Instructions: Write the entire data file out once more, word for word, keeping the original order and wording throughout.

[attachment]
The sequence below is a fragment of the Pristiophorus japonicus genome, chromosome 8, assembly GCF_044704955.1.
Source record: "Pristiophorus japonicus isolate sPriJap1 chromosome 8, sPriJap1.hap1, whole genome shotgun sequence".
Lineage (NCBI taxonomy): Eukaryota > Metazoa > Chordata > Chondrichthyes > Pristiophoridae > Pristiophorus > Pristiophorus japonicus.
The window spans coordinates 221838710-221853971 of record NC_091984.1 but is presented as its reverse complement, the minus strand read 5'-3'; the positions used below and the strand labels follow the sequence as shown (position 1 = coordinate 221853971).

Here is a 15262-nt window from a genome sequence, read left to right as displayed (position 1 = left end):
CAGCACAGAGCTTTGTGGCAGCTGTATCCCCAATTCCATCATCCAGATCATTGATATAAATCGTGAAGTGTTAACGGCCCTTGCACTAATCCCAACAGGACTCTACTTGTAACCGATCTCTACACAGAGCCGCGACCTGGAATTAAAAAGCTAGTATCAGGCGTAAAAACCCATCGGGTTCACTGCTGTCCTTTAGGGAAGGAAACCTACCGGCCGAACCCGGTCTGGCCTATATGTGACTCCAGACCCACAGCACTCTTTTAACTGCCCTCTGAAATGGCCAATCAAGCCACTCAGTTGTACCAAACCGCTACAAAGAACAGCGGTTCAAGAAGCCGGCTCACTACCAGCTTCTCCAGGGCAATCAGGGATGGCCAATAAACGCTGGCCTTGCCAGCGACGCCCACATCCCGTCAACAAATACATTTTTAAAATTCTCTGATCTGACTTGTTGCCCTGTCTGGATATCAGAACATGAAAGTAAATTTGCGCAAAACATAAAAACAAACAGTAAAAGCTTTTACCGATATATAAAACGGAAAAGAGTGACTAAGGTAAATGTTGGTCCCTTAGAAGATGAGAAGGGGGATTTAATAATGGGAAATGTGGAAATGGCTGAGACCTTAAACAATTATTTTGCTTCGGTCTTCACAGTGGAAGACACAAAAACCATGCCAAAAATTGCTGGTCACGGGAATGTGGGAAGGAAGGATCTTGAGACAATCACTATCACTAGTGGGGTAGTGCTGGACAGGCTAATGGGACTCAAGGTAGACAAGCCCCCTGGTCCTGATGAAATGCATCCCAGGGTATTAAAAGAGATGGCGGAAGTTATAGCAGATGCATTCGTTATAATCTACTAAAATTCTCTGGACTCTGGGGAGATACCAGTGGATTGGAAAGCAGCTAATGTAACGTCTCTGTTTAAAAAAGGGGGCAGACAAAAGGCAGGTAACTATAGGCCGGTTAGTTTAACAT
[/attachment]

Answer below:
The sequence below is a fragment of the Pristiophorus japonicus genome, chromosome 8, assembly GCF_044704955.1.
Source record: "Pristiophorus japonicus isolate sPriJap1 chromosome 8, sPriJap1.hap1, whole genome shotgun sequence".
Lineage (NCBI taxonomy): Eukaryota > Metazoa > Chordata > Chondrichthyes > Pristiophoridae > Pristiophorus > Pristiophorus japonicus.
The window spans coordinates 221838710-221853971 of record NC_091984.1 but is presented as its reverse complement, the minus strand read 5'-3'; the positions used below and the strand labels follow the sequence as shown (position 1 = coordinate 221853971).

Here is a 15262-nt window from a genome sequence, read left to right as displayed (position 1 = left end):
CAGCACAGAGCTTTGTGGCAGCTGTATCCCCAATTCCATCATCCAGATCATTGATATAAATCGTGAAGTGTTAACGGCCCTTGCACTAATCCCAACAGGACTCTACTTGTAACCGATCTCTACACAGAGCCGCGACCTGGAATTAAAAAGCTAGTATCAGGCGTAAAAACCCATCGGGTTCACTGCTGTCCTTTAGGGAAGGAAACCTACCGGCCGAACCCGGTCTGGCCTATATGTGACTCCAGACCCACAGCACTCTTTTAACTGCCCTCTGAAATGGCCAATCAAGCCACTCAGTTGTACCAAACCGCTACAAAGAACAGCGGTTCAAGAAGCCGGCTCACTACCAGCTTCTCCAGGGCAATCAGGGATGGCCAATAAACGCTGGCCTTGCCAGCGACGCCCACATCCCGTCAACAAATACATTTTTAAAATTCTCTGATCTGACTTGTTGCCCTGTCTGGATATCAGAACATGAAAGTAAATTTGCGCAAAACATAAAAACAAACAGTAAAAGCTTTTACCGATATATAAAACGGAAAAGAGTGACTAAGGTAAATGTTGGTCCCTTAGAAGATGAGAAGGGGGATTTAATAATGGGAAATGTGGAAATGGCTGAGACCTTAAACAATTATTTTGCTTCGGTCTTCACAGTGGAAGACACAAAAACCATGCCAAAAATTGCTGGTCACGGGAATGTGGGAAGGAAGGATCTTGAGACAATCACTATCACTAGTGGGGTAGTGCTGGACAGGCTAATGGGACTCAAGGTAGACAAGCCCCCTGGTCCTGATGAAATGCATCCCAGGGTATTAAAAGAGATGGCGGAAGTTATAGCAGATGCATTCGTTATAATCTACTAAAATTCTCTGGACTCTGGGGAGATACCAGTGGATTGGAAAGCAGCTAATGTAACGTCTCTGTTTAAAAAAGGGGGCAGACAAAAGGCAGGTAACTATAGGCCGGTTAGTTTAACAT